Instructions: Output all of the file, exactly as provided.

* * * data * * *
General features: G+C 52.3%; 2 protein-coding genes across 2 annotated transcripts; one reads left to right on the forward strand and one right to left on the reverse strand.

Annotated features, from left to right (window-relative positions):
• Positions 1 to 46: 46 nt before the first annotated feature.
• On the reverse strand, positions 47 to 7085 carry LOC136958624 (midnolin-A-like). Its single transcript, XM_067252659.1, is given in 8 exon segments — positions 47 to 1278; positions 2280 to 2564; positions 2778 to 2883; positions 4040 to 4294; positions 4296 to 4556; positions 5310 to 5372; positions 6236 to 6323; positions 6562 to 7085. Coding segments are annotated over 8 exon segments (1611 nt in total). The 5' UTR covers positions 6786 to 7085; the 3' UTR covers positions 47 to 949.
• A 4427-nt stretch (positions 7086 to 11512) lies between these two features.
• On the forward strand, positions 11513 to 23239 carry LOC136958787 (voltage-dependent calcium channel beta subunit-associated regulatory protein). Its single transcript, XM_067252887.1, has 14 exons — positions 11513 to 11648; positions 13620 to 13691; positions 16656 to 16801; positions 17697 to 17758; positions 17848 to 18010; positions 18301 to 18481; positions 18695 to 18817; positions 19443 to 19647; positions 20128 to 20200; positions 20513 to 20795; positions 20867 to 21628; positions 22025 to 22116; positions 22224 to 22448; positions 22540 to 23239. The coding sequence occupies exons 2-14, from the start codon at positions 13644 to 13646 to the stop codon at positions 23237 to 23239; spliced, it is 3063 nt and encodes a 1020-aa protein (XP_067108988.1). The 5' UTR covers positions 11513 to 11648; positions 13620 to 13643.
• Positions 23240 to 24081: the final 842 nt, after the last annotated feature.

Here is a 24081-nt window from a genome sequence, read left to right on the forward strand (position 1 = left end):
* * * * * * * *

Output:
General features: G+C 52.3%; 2 protein-coding genes across 2 annotated transcripts; one reads left to right on the forward strand and one right to left on the reverse strand.

Annotated features, from left to right (window-relative positions):
• Positions 1 to 46: 46 nt before the first annotated feature.
• On the reverse strand, positions 47 to 7085 carry LOC136958624 (midnolin-A-like). Its single transcript, XM_067252659.1, is given in 8 exon segments — positions 47 to 1278; positions 2280 to 2564; positions 2778 to 2883; positions 4040 to 4294; positions 4296 to 4556; positions 5310 to 5372; positions 6236 to 6323; positions 6562 to 7085. Coding segments are annotated over 8 exon segments (1611 nt in total). The 5' UTR covers positions 6786 to 7085; the 3' UTR covers positions 47 to 949.
• A 4427-nt stretch (positions 7086 to 11512) lies between these two features.
• On the forward strand, positions 11513 to 23239 carry LOC136958787 (voltage-dependent calcium channel beta subunit-associated regulatory protein). Its single transcript, XM_067252887.1, has 14 exons — positions 11513 to 11648; positions 13620 to 13691; positions 16656 to 16801; positions 17697 to 17758; positions 17848 to 18010; positions 18301 to 18481; positions 18695 to 18817; positions 19443 to 19647; positions 20128 to 20200; positions 20513 to 20795; positions 20867 to 21628; positions 22025 to 22116; positions 22224 to 22448; positions 22540 to 23239. The coding sequence occupies exons 2-14, from the start codon at positions 13644 to 13646 to the stop codon at positions 23237 to 23239; spliced, it is 3063 nt and encodes a 1020-aa protein (XP_067108988.1). The 5' UTR covers positions 11513 to 11648; positions 13620 to 13643.
• Positions 23240 to 24081: the final 842 nt, after the last annotated feature.

Here is a 24081-nt window from a genome sequence, read left to right on the forward strand (position 1 = left end):